Monday, October 12, 2009
Posted by Simon Halliday | Monday, October 12, 2009 | Category: Economics |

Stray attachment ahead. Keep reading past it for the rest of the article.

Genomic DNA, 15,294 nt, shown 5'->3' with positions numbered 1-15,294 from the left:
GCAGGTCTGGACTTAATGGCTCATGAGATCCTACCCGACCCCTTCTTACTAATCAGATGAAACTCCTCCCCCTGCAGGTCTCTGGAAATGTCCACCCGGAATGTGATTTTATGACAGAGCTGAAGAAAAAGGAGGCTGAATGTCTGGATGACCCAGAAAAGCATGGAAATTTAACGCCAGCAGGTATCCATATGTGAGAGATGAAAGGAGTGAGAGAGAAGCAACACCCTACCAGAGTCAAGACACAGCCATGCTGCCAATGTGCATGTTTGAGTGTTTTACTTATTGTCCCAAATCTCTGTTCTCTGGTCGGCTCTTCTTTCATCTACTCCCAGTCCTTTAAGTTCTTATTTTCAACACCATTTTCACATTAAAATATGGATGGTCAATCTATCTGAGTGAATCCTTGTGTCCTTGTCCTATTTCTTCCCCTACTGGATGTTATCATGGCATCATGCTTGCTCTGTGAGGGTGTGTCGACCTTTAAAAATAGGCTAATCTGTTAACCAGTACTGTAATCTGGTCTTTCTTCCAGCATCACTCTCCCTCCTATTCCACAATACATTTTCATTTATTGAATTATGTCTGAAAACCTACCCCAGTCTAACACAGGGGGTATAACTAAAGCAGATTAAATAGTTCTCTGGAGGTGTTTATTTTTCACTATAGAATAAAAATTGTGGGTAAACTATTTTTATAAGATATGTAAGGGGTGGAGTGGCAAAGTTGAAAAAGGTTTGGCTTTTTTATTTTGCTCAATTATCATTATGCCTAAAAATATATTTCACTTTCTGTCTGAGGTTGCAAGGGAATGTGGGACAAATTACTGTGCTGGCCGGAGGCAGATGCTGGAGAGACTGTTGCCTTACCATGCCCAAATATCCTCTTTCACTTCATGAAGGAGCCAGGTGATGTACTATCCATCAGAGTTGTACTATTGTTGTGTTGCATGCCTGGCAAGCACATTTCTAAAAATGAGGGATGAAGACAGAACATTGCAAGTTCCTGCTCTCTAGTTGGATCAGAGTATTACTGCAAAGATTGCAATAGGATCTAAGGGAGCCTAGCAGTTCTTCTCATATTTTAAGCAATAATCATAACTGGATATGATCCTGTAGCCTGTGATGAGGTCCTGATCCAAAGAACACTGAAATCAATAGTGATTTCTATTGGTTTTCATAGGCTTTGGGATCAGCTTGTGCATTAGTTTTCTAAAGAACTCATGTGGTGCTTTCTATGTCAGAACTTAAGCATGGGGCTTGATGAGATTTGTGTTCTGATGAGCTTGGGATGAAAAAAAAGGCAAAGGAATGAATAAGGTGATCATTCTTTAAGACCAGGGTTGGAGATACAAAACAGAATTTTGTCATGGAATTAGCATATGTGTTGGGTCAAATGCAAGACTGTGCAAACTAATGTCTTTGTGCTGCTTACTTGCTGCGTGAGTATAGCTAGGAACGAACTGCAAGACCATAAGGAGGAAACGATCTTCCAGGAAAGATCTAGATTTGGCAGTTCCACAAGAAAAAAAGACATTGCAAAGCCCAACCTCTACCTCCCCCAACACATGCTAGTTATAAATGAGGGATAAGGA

So, today the Sveriges Riksbank Prize in Economic Science in memory of Alfred Nobel, or the Nobel Prize in Economics, was awarded to Elinor Ostrom and Oliver E. Williamson. All over the web you've had incredibly famous economists announcing that they knew nothing of Elinor Ostrom's work. Astounding! Her book, Governing The Commons, is an incredibly important tract on how societies come up with novel, and socially determined, ways to deal with common property, or, in other words, to solve the prisoners' dilemma. I was introduced to her work during my Honours at the University of Cape Town by two of my professors, Justine Burns and Malcolm Keswell, the work of which we cemented during my Masters at UCT. They had been inclined to read her because of the influence of Samuel Bowles, who refers to Ostrom's work several times in his book Microeconomics: Behavior, Institutions, and Evolution. One of her papers also appears in a book for which Bowles is one of the editors, Moral Sentiments and Material Interests. Bowles also refers comprehensively in MBIE to Oliver Williams, specifically his application of Ronald Coase's theories. Bowles has a soft spot for Coase and argues for a synthesis of Herbert Simon, Karl Marx and Ronal Coase in order for us better to understand how markets function in non-market ways. Anyway, I just wanted to add my voice to the many stating how proud they are about the choice. I am most happy that Eugene "Efficient Markets' Fama didn't get it and that the 'markets aren't quite efficient' people did get it.